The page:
31 Efforts to track the addresses of former trainees continued. In January l985, the program directors were recontacted and asked for assistance in verifying or updating the addresses. These data were used for a final round of address searches conducted prior to the third mailout. In February, phone calls were made using the phone numbers obtained in the verification process. If the former trainee was contacted, his or her participation in the survey was requested. Forwarding information was sought in cases where the trainee had moved. The third and final mailing took place in March 1985. Response Rate Nearly two-thirds of the former MARC Honors trainees (65.0 percent) returned their questionnaires. A comparison of the attributes of survey respondents to those of nonrespondents can provide a perspective on the adequacy of the survey response rate. Data on program participation from NIH training records and trainee grade point averages (GPAs) from the MARC Honors grant renewal applications can be used for this purpose. Almost all of the differences between respondents and nonrespondents were minor. The most recent trainees were slightly more likely to respond than the less recent program participants (Appendix L), Table D.I). These differences were small, and the response rates for four of the seven entry cohorts were within three percentage points of the grand mean. Large deviations from the overall mean (l5 percentage points) were found only in the first and last cohorts. There was only a slight difference in the GPA of respondents and nonrespondents. The mean GPA of respondents was 3.33 while that of the nonrespondents was 3.l8 (Appendix D, Table D.2). Respondents spent an average of l6.5 months on the training grant while nonrespondents averaged l5.0 months (Appendix D, Table D.3). However, the respondents were more likely than the nonrespondents to have received predoctoral support from NIH in graduate school. Of the l88 trainees who left the MARC Honors program before l98l, l2.5 percent of the respondents and 3.6 percent of the nonrespondents had NIH predoctoral support in l98l. An additional perspective on response bias can be obtained by comparing the survey respondents' rate of medical school attendance to that of the entire study population. The Association of American â¢ ' Medical Colleges (AAMC) was able to determine that l84 former MARC Honors trainees were accepted at medical schools (22.4 percent). A similar percentage of survey respondents (28.3 percent) report medical degrees, current medical school enrollment, or withdrawal from professional schools. Some indication of the reliability of the respondents' data can be obtained by comparing the program directors' reports of students' GPA with tne students' reports of their own GPA. There is a strong correspondence between the two reports. In 70.l percent of the cases the students and program directors reported the same GPA. Almost all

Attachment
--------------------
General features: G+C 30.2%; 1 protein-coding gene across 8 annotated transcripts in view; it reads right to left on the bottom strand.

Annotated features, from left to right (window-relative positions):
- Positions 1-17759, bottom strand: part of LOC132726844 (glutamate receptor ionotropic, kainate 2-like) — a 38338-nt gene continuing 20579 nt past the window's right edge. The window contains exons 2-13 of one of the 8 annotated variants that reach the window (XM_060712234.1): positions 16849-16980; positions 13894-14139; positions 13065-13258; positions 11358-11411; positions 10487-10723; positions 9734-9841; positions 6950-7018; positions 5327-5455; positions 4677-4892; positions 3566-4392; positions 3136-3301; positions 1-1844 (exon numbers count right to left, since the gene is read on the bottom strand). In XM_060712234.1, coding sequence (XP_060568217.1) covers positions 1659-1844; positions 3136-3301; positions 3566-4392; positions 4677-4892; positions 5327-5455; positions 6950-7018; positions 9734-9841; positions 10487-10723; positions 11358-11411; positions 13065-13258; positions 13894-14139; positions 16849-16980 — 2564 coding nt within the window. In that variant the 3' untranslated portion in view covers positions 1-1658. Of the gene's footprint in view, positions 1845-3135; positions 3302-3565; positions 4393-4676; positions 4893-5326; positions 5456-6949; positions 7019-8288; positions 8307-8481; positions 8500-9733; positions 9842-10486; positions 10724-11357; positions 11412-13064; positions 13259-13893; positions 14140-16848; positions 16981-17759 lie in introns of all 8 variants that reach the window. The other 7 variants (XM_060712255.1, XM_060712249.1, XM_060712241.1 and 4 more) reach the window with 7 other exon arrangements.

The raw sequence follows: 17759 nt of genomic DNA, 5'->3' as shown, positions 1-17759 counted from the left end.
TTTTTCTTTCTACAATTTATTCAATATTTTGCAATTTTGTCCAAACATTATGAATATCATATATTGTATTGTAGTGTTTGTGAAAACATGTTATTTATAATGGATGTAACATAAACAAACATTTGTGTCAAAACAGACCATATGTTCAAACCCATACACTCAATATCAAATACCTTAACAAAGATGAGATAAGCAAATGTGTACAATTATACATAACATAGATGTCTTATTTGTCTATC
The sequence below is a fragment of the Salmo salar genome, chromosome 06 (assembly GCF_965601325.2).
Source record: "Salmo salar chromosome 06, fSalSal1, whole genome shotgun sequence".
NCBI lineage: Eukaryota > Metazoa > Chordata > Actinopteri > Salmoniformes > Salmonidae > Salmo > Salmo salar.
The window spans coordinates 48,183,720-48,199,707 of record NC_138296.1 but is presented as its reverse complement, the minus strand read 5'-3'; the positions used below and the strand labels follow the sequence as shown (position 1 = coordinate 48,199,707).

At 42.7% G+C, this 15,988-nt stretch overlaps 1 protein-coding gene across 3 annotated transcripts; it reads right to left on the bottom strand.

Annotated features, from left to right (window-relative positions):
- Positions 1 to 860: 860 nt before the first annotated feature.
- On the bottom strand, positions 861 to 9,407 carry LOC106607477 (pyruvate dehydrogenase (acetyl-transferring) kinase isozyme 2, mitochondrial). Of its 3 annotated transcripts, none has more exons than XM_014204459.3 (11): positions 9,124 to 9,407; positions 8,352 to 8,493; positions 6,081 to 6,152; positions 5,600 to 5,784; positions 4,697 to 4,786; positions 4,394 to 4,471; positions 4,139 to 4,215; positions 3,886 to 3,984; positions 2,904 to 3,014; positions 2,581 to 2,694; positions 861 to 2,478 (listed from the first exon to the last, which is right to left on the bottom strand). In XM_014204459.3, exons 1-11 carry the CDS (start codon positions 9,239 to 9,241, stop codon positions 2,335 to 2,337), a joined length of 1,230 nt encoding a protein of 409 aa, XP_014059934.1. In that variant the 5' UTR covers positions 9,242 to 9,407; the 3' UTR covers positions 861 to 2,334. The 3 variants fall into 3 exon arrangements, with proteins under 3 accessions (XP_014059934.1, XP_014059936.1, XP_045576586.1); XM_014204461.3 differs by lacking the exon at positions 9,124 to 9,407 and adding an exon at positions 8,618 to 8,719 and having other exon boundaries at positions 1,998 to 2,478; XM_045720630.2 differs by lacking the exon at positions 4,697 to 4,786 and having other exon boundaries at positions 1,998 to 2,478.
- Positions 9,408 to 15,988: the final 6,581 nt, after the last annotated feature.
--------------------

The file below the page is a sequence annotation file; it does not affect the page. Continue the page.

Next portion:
32 of the discrepancies were within one category on the GPA scale. In cases where discrepancies occurred, the students' reports of their GPAs tended to be higher than those of the program director (Appendix D, Table D.4). It should be noted that the GPAs in the program directors' reports were not always the final GPA. Some of the discrepancies may have been due to changes that occurred after the program directors' report. Survey Results2 Background The MARC Honors respondents were nearly equally divided between males and females (45.0 percent male, 55.0 percent female). Blacks were the largest racial/ethnic group, comprising 74.l percent (Table 5.l). Hispanics were the second largest group, making up l7.2 percent of the survey respondents. Asian Americans and Native Americans comprised smaller portions of the sample (3.3 percent and 2.6 percent, respectively.) Education Over three-quarters of all former MARC Honors trainees (76.l percent) matriculated as students in a graduate or a professional school program (Table 5.2). There has been some fluctuation over time in the rate of postbaccalaureate training. However, former trainees from the earliest program cohorts have had more time in which to enroll in postbaccalaureate programs. Since the first MARC Honors cohort graduated in l978 (and the first full, two-year trainee cohort did not graduate until l979), there has been limited time in which to complete doctorate work. Nonetheless, 22 former trainees from the first three graduating cohorts have com- pleted their doctorate degrees. These 22 doctorate holders represent 2l.2 percent of the respondents who graduated (or left) the MARC Honors program during its first 3 years of operation.^ Another 30 former trainees from these program cohorts are still in doctoral programs. 2Because it was necessary to estimate the graduation date of many trainees in the creation of the initial study population, 36 current MARC Honors students received and returned questionnaires. Since current students were not included in the initial design of the study population, these cases are excluded from the analysis. The results presented below are based on the responses of 498 former MARC Honors trainees. â¢^There were l04 respondents in the first 3 graduation cohorts, l978 through l980. To facilitate later comparisons with NSF data, Table 5.2 groups the years l978 through l98l.